18 Saunders, NR, Pyke, KE, Tschakovsky, ME. Dynamic response characteristics of local muscle blood flow regulatory mechanisms in human forearm exercise. J Appl Physiol 2004; 98: 1286–1296.
    19 Saunders, NR, Tschakovsky, ME. Evidence for a rapid vasodilatory contribution to immediate hyperemia in restto- mild and mild-to-moderate forearm exercise transitions in humans. J Appl Physiol 2004; 97: 1143–1151.
    20 Shoemaker, JK, MacDonald, MJ, Hughson, RL. Time course of brachial artery diameter responses to rhythmic handgrip exercise in humans. Cardiovasc Res 1997; 35: 125–131.
    21 Tschakovsky, ME, Rogers, AM, Pyke, KE, et al. Immediate exercise hyperemia in humans is contraction intensity dependent: evidence for a rapid vasodilation. J Appl Physiol 2004; 96: 639–644.
    22 Van Beekvelt, MCP, Shoemaker, JK, Tschakovsky, ME, Hopman, MTE, Hughson, RL. Blood flow and muscle oxygen uptake at the onset and end of moderate and heavy dynamic forearm exercise. Am J Physiol Regul Integr Comp Physiol 2001; 280: R1741–R1747.
    23 Green, DJ, Bilsborough, W, Naylor, LH, et al. Comparison of forearm blood flow responses to incremental handgrip and cycle ergometer exercise: relative contribution of nitric oxide. J Physiol 2005; 562: 617–628.
    24 Tanaka, H, Shimizu, S, Ohmori, F, et al. Increases in blood flow and shear stress to nonworking limbs during incremental exercise. Med Sci Sports Exerc 2006; 38: 81–85.
    25 Pyke, KE, Tschakovsky, ME. The relationship between shear stress and flow-mediated dilatation: implications for the assessment of endothelial function. J Physiol 2005; 568: 357–369.
    26 DeSouza, CA, Shaprio, LF, Clevenger, CM, et al. Regular aerobic exercise prevents and restores age-related declines in endothelium-dependent vasodilation in healthy men. Circulation
    2000; 102: 1351–1357.
    27 American College of Sports Medicine. ACSM’s guidelines for exercise testing and prescription. Lippincott Williams & Wilkins, 2005.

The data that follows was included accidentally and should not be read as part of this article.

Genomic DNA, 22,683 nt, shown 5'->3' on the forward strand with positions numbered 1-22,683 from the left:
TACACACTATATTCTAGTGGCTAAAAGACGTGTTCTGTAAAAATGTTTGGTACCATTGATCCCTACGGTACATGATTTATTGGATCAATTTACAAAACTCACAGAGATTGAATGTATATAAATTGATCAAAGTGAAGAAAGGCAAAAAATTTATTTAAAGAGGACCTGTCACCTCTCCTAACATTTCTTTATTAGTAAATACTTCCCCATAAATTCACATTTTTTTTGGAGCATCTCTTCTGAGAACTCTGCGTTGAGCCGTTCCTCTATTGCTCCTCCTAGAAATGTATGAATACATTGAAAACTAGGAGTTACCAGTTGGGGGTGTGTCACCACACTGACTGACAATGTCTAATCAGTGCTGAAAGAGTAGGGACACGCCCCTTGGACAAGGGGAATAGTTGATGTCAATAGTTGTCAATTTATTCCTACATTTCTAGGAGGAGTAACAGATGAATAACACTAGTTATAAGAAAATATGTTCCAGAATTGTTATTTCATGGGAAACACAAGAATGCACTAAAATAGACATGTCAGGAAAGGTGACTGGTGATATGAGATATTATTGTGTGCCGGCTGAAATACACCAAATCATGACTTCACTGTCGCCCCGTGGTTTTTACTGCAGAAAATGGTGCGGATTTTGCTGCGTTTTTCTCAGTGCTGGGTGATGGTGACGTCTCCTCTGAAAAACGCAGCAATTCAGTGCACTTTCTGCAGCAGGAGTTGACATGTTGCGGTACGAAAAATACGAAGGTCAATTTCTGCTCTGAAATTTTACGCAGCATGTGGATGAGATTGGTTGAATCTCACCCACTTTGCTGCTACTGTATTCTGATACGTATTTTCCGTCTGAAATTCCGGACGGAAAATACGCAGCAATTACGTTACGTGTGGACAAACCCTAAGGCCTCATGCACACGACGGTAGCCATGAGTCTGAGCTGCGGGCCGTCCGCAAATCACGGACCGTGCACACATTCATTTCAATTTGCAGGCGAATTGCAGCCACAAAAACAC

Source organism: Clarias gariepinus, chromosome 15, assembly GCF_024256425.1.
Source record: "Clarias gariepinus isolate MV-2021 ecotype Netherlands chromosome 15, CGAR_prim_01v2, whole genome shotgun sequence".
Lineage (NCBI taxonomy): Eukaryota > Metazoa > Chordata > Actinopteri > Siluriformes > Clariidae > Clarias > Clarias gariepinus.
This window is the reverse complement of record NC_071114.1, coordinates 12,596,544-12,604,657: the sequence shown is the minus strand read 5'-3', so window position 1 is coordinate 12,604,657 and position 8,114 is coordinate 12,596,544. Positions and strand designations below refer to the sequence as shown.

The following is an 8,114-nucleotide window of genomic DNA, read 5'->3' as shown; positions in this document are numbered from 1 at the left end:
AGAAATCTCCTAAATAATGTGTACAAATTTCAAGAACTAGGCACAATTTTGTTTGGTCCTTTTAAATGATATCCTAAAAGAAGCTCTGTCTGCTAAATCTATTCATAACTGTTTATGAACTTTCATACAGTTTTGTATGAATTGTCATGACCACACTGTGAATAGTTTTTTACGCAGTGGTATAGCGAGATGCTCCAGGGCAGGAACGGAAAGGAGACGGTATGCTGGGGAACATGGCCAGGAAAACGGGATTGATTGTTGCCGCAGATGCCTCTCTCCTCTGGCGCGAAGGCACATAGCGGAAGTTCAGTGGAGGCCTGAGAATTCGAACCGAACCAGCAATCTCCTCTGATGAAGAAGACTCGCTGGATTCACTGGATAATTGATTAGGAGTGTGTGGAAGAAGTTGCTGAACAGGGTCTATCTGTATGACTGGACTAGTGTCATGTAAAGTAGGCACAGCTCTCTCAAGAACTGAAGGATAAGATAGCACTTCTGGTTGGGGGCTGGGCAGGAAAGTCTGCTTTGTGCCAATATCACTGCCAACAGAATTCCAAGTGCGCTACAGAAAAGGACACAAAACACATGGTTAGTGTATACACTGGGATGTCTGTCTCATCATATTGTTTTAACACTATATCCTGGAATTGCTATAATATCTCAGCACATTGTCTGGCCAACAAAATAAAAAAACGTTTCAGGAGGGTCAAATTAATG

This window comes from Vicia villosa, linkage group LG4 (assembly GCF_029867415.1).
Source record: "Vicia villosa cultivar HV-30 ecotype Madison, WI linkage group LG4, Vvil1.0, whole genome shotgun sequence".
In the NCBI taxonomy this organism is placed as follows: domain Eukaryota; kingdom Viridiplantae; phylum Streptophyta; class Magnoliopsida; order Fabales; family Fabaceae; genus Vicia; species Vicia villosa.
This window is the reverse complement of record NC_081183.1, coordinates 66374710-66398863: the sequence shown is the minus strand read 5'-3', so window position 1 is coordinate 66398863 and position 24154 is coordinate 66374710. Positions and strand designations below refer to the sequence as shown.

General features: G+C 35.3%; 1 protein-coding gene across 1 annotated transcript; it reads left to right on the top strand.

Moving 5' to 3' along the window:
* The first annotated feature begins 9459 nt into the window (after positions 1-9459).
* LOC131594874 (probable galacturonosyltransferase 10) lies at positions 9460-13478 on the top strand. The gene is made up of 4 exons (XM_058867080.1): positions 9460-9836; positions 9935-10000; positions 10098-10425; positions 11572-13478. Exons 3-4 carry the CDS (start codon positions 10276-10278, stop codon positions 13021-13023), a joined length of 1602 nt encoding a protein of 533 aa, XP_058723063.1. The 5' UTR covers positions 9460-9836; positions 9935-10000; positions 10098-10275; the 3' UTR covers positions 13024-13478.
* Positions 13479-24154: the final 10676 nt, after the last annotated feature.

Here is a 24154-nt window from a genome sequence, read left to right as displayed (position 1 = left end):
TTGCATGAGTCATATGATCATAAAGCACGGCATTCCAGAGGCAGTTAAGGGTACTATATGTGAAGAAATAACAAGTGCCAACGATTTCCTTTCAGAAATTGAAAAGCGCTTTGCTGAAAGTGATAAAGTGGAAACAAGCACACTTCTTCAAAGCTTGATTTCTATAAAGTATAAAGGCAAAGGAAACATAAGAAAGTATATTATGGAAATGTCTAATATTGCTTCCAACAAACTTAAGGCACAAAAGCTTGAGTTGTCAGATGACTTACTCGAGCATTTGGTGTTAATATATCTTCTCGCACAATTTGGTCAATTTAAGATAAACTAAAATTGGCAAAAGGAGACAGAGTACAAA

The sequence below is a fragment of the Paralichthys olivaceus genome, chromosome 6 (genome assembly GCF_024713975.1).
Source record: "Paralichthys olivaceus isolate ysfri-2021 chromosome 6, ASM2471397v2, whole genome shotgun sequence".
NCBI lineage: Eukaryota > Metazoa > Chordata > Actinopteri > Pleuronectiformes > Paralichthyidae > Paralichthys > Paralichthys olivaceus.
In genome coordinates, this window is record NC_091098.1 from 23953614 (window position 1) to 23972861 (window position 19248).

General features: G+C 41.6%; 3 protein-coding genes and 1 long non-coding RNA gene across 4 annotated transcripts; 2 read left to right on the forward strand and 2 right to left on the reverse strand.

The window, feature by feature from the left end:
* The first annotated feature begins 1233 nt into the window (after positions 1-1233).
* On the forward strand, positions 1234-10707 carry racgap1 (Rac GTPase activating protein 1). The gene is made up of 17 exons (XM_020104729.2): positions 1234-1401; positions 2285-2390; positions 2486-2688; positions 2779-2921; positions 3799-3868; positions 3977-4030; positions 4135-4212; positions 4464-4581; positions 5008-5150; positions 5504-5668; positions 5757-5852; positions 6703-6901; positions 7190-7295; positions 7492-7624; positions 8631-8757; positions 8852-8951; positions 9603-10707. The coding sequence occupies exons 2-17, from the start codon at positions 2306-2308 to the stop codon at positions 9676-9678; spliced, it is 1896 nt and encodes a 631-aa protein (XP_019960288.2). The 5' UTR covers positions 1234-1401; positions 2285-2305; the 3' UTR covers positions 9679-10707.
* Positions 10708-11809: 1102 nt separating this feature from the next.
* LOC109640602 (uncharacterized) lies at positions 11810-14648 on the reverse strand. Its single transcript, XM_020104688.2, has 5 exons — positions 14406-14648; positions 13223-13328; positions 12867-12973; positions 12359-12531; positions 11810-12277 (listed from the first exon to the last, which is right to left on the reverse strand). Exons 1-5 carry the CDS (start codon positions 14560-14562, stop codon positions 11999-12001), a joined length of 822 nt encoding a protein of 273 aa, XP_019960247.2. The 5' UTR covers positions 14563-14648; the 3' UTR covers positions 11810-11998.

28 Borg, GA. Perceived exertion: a note on ‘history’ and methods. Med Sci Sports 1973; 5: 90–93.
    29 Harris, RA, Padilla, J, Rink, LD, Wallace, JP. Variability of flow-mediated dilation measurements with repetitive reactive hyperemia. Vasc Med 2006; 11: 1–6.
    30 Gnasso, A, Carallo, C, Irace, C, et al. Association between intima-media thickness and wall shear stress in common carotid arteries in healthy male subjects. Circulation 1996; 94: 3257–3262.
    31 Goto, C, Higashi, Y, Kimura, M, et al. Effect of different intensities of exercise on endothelium-dependent vasodilation in humans. Role of endothelium-dependent nitric oxide and oxidative stress. Circulation 2003; 108: 530–535.
    32 Niess, AM, Dickhuth, H, Northoff, H, Fehrenbach, E. Free radicals and oxidative stress in exerciseimmunological aspects. Exerc Immunol Rev 1999; 5: 22–56.
    33 Ji, LL. Antioxidants and oxidative stress in exercise. Proc Soc Exp Biol Med 1999; 222: 283–290.
    34 Sies, H. Oxidative stress: oxidants and antioxidants. Exp Physiol 1997; 82: 291–295.
    35 Matsuoka, H. Endothelial dysfunction associated with oxidative
    stress in human. Diabetes Res Clin Pract 2001; 54: S65–S72.
    36 Betik, AC, Luckham, VB, Hughson, RL. Flow-mediated dilation in human brachial artery after different circulatory occlusion conditions. Am J Physiol Heart Circ Physiol 2004; 286: H442–H448.
    37 Duffy, ST, Castle, SF, Harper, RW, Meredith, IT. Contribution of vasodilator prostanoids and nitric oxide to resting flow, metabolic vasodilation, and flow-mediated dilation in human coronary circulation. Circulation 1999; 100: 1951– 1957.
    38 Joannides, R, Haefeli, WE, Linder, L, et al. Nitric oxide is responsible for flow-mediated dilation of human peripheral conduit arteries in vivo. Circulation 1995; 91: 1314–1319.
    39 Pyke, KE, Dwyer, EM, Tschakovsky, ME. Impact of controlling shear rate on flow-mediated dilation responses in the brachial artery of humans. J Appl Physiol 2004; 97: 499–508.
    40 Yashiro, Y, Ohhashi, T. Flow- and agonist-mediated nitric oxide- and prostaglandin-dependent dilation in spinal arteries. Am J Physiol 1997; 273: H2217–H2223.


    • Doppler ultrasonography
    • endothelial function
    • exercise intensity


    Dive into the research topics of 'Characterization of the brachial artery shear stress following walking exercise'. Together they form a unique fingerprint.

    Cite this